In fact, some suggest any democratic deficit in the EU is more than matched in the UK itself. Why should Scots object to decisions being made at EU level when they have so little control over what happens at UK level? But, again, this takes for granted Scotland’s minority status, as if Scottish voters have never formed part of the UK majority in political rather than national terms. And it neglects the fact that there is no mechanism for voters to form a pan-national majority at EU level. There are no genuine European political parties; there is no European polis, and the EU is not interested in fostering one.

In any case, more than a million Scottish voters (38 per cent) also backed Brexit, while – does anyone need to be reminded? – nearly half of English voters opposed it. Indeed, the English political establishment, including the Conservative Party, was solidly pro-Remain at least until 2016, and effectively until December 2019. So Brexit hardly provides a neat dividing line between Scottish and English political opinion.

The SNP might even be seen as a kind of Continuity Remain party, embodying the common sense of the British establishment as a whole before the ‘madness’ of Brexit. But that common sense is unstable. Lacking a strong political vision of its own, ‘sensible centrism’ has a tendency to co-opt wholesale elements of more dynamic, if questionable, agendas.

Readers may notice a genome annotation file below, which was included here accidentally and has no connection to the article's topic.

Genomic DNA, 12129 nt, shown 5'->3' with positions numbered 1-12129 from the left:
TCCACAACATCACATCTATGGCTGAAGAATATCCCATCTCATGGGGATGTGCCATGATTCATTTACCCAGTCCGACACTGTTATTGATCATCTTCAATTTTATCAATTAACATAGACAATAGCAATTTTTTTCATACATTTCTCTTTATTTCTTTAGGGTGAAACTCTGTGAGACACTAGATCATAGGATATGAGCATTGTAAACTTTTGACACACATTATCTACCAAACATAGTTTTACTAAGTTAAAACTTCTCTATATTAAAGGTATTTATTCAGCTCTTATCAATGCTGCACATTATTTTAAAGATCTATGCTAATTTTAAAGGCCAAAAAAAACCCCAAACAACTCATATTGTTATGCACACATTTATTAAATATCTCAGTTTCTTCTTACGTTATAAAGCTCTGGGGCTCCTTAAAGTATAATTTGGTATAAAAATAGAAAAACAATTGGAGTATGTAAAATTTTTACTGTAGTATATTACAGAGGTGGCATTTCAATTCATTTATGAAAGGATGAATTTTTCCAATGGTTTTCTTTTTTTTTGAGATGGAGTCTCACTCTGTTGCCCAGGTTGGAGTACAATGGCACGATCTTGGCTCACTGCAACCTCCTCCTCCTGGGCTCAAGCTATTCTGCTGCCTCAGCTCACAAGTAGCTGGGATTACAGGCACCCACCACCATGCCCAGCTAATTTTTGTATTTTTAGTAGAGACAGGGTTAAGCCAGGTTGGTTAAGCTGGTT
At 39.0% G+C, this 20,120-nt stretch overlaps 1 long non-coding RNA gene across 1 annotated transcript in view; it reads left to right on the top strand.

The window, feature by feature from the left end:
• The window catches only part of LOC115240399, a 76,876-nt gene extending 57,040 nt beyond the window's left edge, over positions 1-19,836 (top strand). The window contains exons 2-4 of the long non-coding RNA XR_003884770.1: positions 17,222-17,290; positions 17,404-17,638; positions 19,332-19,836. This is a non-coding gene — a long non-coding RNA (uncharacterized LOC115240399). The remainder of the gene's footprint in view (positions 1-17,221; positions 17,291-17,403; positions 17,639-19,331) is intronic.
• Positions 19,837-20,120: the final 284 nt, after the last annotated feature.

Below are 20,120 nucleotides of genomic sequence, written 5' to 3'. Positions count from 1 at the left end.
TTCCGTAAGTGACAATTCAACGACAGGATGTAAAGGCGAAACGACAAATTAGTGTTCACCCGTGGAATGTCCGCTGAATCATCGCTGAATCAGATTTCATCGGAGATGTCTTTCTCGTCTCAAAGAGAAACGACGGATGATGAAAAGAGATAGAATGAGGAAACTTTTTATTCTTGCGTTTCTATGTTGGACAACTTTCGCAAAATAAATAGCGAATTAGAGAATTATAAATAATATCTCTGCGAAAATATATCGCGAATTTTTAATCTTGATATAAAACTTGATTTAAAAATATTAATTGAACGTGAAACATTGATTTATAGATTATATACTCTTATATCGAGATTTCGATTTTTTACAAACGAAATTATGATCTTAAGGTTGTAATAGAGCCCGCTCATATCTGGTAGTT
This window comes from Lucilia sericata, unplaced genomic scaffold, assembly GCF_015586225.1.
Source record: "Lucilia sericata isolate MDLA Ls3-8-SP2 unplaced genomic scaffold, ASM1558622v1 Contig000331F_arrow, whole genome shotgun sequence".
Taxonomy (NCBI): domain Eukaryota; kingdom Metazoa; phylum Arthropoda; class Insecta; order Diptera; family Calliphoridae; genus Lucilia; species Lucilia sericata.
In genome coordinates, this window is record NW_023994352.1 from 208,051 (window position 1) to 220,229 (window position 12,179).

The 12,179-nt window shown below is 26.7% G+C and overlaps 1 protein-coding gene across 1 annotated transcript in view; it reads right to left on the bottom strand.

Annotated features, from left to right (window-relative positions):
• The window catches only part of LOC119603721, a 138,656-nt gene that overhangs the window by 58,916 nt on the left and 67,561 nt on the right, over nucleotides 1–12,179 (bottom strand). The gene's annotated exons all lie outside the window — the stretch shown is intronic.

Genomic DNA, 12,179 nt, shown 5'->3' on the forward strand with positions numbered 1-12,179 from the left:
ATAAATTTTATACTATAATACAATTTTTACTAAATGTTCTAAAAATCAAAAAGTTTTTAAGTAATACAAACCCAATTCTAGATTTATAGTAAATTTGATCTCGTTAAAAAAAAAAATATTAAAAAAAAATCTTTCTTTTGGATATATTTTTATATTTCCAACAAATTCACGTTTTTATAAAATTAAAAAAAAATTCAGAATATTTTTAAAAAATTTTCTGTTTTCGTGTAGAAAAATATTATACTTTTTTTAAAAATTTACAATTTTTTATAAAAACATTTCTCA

Think of the way the transgender and Black Lives Matter movements have been uncritically adopted by political parties, corporations and cultural institutions like the BBC. Once uncontroversial ideals like equality and anti-racism, precisely because they are taken for granted and not really thought about by well-meaning liberals, have been redefined by activists who have the passion and energy that mainstream politics lacks. Suddenly, to care about equality means accepting a whole new theory of gender; to be anti-racist is to believe we live under ‘white supremacy’ and all the rest of it.

In the case of the SNP’s Holyrood government, there have been a number of initiatives that are far from common sense. These include the ill-fated Offensive Behaviour at Football Act, the also ill-fated and even more Orwellian Named Person Scheme, and most recently the Hate Crime Bill, which contrives to replace an existing blasphemy law with something even more censorious. All seem superficially well-intentioned, but in substance are deeply authoritarian, treating the Scottish people not as a demos to be heeded but a problem to be managed.